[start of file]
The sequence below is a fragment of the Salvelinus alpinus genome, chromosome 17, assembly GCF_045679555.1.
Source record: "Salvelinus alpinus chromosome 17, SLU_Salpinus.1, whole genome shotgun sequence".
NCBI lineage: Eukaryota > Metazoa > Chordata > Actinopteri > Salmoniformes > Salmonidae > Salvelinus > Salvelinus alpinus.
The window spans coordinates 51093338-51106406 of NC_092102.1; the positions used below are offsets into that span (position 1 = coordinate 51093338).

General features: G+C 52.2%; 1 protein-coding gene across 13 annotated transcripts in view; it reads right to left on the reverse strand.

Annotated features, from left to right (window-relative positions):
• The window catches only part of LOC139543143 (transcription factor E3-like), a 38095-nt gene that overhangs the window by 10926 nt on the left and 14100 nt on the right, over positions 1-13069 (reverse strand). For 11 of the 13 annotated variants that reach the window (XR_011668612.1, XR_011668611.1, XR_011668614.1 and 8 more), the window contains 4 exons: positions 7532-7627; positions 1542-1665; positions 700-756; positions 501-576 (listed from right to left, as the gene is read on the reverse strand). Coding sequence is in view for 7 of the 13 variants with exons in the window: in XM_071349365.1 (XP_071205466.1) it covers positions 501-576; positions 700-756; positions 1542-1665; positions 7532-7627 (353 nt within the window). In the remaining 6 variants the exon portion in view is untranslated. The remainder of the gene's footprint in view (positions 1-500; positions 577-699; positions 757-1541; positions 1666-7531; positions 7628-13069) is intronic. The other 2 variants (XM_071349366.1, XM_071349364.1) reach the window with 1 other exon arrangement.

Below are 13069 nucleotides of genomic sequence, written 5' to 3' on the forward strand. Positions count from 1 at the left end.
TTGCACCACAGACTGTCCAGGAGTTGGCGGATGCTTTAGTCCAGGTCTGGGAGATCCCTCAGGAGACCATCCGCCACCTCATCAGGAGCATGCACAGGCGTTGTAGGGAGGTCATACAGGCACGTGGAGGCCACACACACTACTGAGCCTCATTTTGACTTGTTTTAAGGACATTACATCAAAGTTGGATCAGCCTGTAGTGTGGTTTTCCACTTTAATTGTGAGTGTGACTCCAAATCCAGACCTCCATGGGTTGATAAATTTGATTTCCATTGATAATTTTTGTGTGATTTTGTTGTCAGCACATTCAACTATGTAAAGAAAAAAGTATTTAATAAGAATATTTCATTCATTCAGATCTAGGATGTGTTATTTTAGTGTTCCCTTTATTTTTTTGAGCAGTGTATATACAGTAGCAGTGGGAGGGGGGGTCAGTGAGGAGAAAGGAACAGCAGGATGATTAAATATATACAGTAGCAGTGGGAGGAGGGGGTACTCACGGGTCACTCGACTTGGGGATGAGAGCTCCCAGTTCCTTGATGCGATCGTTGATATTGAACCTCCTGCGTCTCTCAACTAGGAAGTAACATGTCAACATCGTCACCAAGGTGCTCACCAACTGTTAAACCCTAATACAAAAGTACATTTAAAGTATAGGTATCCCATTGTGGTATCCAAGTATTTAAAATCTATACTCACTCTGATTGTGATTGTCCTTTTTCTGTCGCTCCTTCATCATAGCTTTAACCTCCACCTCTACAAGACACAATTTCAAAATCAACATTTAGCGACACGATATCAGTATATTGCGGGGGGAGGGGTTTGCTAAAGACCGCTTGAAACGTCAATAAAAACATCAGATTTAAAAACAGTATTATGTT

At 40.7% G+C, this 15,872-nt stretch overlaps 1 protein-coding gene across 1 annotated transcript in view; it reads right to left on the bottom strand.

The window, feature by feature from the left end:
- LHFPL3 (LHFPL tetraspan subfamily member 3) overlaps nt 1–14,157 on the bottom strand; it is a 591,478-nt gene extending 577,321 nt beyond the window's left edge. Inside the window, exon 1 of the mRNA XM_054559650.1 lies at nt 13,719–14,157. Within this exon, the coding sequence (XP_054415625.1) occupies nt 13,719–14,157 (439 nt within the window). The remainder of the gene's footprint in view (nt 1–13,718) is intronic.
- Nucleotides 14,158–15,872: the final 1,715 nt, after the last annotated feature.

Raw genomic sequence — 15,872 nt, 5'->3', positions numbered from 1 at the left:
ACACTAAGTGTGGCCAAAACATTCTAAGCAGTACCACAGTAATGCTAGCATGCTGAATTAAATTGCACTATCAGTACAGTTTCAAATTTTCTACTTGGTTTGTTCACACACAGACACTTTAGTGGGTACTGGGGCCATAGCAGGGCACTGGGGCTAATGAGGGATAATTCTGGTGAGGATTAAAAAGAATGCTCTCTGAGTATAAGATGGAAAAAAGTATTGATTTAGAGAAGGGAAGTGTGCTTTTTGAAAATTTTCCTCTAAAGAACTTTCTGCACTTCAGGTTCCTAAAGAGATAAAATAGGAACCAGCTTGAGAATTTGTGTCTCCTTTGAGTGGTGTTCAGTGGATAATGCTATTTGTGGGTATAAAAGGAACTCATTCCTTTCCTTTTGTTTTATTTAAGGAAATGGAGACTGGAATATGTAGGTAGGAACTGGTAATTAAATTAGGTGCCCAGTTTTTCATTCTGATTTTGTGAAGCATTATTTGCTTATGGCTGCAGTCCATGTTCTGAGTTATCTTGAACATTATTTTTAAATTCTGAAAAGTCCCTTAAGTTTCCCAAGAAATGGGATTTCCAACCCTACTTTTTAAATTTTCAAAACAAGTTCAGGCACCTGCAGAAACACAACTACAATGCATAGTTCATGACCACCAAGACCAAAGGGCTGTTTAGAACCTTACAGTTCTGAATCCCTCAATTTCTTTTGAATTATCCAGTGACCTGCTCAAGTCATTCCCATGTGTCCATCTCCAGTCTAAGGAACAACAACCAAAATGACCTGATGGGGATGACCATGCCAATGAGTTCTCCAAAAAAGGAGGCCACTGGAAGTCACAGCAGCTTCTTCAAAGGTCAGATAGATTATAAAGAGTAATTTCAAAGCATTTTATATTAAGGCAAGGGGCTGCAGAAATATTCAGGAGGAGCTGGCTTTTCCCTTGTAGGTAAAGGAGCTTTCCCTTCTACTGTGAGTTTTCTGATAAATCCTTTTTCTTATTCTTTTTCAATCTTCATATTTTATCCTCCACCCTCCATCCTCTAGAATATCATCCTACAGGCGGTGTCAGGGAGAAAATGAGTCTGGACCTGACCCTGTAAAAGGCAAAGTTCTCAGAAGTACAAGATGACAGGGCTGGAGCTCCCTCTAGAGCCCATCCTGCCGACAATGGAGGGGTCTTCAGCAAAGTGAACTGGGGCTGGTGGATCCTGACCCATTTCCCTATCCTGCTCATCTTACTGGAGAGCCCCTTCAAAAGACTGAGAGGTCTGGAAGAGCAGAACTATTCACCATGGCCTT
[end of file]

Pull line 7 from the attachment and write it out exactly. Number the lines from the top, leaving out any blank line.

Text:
• The window catches only part of LOC139543143 (transcription factor E3-like), a 38095-nt gene that overhangs the window by 10926 nt on the left and 14100 nt on the right, over positions 1-13069 (reverse strand). For 11 of the 13 annotated variants that reach the window (XR_011668612.1, XR_011668611.1, XR_011668614.1 and 8 more), the window contains 4 exons: positions 7532-7627; positions 1542-1665; positions 700-756; positions 501-576 (listed from right to left, as the gene is read on the reverse strand). Coding sequence is in view for 7 of the 13 variants with exons in the window: in XM_071349365.1 (XP_071205466.1) it covers positions 501-576; positions 700-756; positions 1542-1665; positions 7532-7627 (353 nt within the window). In the remaining 6 variants the exon portion in view is untranslated. The remainder of the gene's footprint in view (positions 1-500; positions 577-699; positions 757-1541; positions 1666-7531; positions 7628-13069) is intronic. The other 2 variants (XM_071349366.1, XM_071349364.1) reach the window with 1 other exon arrangement.